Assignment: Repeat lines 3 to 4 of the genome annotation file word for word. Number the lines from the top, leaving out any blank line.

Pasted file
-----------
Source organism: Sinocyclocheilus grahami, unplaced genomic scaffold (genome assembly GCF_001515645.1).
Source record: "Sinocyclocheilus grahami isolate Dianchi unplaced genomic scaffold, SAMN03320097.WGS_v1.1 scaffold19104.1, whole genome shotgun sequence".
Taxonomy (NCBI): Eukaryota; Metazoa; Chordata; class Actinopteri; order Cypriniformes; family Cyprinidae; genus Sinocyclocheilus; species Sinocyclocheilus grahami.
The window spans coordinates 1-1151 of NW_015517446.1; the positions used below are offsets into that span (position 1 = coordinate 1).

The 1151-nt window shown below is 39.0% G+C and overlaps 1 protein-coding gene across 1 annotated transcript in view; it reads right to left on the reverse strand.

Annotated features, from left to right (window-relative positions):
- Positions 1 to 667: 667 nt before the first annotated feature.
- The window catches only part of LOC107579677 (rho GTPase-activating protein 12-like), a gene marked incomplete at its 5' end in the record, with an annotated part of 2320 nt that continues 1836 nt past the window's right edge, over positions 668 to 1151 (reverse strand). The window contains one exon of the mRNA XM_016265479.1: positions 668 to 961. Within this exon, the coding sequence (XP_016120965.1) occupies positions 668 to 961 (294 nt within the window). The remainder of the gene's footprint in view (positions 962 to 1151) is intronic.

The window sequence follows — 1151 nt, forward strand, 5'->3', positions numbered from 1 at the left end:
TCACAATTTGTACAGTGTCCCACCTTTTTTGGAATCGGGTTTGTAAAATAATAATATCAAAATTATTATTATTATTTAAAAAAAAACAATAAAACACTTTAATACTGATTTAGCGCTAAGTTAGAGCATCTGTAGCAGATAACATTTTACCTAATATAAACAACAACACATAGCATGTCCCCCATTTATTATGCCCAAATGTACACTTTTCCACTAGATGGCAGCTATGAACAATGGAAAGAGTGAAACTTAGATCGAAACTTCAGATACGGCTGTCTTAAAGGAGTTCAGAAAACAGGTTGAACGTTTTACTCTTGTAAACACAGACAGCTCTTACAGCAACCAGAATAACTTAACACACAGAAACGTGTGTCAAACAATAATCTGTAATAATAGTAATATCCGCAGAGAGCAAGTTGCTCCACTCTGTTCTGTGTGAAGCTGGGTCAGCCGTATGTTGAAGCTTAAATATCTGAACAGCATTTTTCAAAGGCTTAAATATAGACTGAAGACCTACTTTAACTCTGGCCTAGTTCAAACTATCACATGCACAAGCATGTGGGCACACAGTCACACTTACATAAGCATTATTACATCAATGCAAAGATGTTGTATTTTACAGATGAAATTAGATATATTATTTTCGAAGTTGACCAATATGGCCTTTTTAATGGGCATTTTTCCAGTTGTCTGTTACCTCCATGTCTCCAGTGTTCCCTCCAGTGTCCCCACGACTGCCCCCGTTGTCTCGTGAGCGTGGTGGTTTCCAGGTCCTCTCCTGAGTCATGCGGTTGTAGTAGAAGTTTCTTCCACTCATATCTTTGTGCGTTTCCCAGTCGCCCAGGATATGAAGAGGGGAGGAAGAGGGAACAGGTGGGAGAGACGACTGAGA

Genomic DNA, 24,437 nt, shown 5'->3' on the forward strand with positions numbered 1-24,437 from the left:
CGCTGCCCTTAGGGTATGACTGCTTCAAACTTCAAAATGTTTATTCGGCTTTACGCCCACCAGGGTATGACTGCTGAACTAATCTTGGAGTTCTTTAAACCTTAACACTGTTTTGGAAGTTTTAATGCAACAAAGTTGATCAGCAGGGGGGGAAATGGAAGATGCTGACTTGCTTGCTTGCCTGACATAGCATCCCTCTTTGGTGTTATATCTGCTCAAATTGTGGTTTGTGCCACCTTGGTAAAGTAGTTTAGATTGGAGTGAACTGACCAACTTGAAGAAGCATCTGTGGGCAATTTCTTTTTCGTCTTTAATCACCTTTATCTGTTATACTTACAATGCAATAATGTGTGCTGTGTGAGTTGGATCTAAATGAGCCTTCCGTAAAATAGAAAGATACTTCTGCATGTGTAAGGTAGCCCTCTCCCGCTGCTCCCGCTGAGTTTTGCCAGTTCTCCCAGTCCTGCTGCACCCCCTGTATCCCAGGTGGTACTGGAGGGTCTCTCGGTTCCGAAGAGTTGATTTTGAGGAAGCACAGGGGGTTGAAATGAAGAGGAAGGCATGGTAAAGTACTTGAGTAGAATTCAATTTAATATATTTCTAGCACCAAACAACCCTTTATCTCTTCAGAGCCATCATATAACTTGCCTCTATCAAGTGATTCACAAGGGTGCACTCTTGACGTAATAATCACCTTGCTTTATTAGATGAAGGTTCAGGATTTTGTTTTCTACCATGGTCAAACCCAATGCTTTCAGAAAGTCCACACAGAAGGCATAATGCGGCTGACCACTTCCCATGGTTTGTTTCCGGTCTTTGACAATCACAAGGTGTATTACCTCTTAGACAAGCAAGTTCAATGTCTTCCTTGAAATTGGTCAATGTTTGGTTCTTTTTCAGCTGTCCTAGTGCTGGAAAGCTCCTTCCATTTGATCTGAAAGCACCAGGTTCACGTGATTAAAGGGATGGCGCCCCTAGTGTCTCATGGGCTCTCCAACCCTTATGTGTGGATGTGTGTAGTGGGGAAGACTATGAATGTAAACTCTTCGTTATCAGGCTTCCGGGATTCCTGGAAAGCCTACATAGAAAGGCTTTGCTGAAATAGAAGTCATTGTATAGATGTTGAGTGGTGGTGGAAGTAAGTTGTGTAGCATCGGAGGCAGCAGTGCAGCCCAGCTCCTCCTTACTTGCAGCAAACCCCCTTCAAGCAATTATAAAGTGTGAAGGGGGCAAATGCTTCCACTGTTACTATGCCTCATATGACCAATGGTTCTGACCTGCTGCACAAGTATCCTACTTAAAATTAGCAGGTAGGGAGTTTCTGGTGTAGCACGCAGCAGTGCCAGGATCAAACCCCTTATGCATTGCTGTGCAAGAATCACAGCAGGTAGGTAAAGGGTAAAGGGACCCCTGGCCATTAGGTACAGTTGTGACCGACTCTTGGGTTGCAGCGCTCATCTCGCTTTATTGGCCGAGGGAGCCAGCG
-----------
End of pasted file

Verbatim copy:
Taxonomy (NCBI): Eukaryota; Metazoa; Chordata; class Actinopteri; order Cypriniformes; family Cyprinidae; genus Sinocyclocheilus; species Sinocyclocheilus grahami.
The window spans coordinates 1-1151 of NW_015517446.1; the positions used below are offsets into that span (position 1 = coordinate 1).